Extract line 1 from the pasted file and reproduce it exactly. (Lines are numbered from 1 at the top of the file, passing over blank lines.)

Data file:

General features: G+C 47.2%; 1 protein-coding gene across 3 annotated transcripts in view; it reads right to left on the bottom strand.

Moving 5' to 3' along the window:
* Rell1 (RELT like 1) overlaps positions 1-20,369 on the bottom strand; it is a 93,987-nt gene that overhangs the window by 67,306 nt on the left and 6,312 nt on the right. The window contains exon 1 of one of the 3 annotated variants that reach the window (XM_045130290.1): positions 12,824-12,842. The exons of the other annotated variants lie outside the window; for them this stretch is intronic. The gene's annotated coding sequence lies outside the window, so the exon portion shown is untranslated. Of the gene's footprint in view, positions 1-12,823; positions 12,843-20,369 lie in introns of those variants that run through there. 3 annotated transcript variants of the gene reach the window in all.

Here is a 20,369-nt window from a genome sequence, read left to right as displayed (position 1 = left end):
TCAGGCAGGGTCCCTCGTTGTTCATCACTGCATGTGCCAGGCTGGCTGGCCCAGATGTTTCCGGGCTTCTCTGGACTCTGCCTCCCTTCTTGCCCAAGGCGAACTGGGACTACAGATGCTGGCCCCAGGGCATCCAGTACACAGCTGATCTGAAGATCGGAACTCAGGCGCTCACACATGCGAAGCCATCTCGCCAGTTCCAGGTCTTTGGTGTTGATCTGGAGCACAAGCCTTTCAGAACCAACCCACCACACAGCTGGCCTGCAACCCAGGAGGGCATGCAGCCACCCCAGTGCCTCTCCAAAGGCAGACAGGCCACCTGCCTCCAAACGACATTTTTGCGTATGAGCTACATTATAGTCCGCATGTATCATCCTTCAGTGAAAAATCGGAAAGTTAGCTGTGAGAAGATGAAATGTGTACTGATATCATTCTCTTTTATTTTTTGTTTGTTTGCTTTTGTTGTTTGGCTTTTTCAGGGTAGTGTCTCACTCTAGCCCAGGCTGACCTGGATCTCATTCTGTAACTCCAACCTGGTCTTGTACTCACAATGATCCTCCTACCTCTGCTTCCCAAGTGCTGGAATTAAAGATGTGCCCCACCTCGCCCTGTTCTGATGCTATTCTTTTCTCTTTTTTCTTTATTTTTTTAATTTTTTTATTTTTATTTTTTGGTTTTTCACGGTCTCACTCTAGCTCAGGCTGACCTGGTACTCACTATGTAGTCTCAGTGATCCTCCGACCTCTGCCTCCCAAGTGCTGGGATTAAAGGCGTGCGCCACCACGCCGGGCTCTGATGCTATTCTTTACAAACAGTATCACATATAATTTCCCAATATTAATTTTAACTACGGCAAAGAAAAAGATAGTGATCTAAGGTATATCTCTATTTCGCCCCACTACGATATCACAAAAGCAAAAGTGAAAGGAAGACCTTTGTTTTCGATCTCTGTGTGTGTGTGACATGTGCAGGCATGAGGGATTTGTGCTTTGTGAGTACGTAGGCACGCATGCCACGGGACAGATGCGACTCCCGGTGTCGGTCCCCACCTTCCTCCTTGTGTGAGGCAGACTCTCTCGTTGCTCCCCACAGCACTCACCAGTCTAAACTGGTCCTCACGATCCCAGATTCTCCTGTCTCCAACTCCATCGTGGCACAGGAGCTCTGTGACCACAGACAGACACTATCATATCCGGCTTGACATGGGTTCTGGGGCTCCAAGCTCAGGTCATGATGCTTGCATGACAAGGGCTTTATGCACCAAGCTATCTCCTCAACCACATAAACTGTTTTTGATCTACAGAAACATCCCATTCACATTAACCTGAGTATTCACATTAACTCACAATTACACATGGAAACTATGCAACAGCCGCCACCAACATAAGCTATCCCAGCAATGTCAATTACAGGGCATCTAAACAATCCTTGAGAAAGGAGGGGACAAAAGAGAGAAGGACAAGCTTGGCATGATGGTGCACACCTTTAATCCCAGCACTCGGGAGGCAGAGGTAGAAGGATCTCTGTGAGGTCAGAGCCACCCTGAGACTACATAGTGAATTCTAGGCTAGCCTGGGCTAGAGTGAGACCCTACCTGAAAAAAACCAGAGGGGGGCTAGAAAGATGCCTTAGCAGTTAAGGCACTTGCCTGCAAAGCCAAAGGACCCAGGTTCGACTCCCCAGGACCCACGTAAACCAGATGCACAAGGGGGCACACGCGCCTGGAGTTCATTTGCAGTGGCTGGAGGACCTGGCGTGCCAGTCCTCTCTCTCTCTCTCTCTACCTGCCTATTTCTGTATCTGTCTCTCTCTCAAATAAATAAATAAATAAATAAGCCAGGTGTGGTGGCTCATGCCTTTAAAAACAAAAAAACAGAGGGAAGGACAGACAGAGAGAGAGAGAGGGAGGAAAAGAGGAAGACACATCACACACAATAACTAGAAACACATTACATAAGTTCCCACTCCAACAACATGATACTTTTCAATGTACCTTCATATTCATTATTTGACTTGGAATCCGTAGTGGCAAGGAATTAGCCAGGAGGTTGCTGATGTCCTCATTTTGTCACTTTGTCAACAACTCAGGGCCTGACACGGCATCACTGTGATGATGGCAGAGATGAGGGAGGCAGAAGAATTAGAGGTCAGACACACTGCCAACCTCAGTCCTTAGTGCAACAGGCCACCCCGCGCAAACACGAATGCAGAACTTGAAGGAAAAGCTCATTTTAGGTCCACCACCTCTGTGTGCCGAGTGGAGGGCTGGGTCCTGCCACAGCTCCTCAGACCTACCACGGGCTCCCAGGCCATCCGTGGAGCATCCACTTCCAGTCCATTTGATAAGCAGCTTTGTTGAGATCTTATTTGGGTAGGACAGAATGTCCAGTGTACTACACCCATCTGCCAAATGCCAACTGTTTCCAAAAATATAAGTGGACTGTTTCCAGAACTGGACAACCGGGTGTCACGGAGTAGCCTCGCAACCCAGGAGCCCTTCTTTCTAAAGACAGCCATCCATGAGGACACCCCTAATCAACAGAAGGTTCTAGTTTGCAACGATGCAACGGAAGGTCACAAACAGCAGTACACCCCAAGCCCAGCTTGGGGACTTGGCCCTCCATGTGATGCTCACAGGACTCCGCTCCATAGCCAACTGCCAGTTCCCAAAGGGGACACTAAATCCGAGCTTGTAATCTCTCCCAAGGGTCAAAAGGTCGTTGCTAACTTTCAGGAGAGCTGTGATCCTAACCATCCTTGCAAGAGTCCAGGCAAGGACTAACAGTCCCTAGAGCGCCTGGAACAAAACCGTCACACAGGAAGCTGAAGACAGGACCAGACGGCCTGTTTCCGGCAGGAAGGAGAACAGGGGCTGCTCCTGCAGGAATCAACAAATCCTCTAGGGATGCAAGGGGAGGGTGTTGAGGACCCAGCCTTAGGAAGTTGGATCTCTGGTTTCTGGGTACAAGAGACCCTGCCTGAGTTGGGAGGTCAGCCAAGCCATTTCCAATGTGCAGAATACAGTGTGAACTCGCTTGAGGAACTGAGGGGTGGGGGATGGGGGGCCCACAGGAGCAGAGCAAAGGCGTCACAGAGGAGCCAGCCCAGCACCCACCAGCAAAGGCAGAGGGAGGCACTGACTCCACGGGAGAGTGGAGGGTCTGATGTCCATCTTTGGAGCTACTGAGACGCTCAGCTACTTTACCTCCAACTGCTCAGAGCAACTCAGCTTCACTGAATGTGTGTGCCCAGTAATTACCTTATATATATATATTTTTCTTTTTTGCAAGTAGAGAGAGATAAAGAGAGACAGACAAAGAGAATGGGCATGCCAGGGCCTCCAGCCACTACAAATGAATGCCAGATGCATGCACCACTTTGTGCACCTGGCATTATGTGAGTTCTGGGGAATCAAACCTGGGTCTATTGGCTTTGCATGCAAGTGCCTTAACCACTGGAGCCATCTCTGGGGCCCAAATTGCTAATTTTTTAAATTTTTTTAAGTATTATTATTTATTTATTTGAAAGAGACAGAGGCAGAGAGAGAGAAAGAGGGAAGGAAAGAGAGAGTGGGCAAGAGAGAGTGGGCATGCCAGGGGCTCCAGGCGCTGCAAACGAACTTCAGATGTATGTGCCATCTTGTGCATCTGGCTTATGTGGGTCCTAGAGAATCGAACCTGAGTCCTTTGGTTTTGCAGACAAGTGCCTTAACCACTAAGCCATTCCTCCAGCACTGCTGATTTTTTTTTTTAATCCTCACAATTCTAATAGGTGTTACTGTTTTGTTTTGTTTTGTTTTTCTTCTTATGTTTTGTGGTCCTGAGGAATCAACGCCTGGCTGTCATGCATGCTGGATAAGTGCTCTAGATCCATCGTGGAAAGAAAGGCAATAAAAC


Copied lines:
General features: G+C 47.2%; 1 protein-coding gene across 3 annotated transcripts in view; it reads right to left on the bottom strand.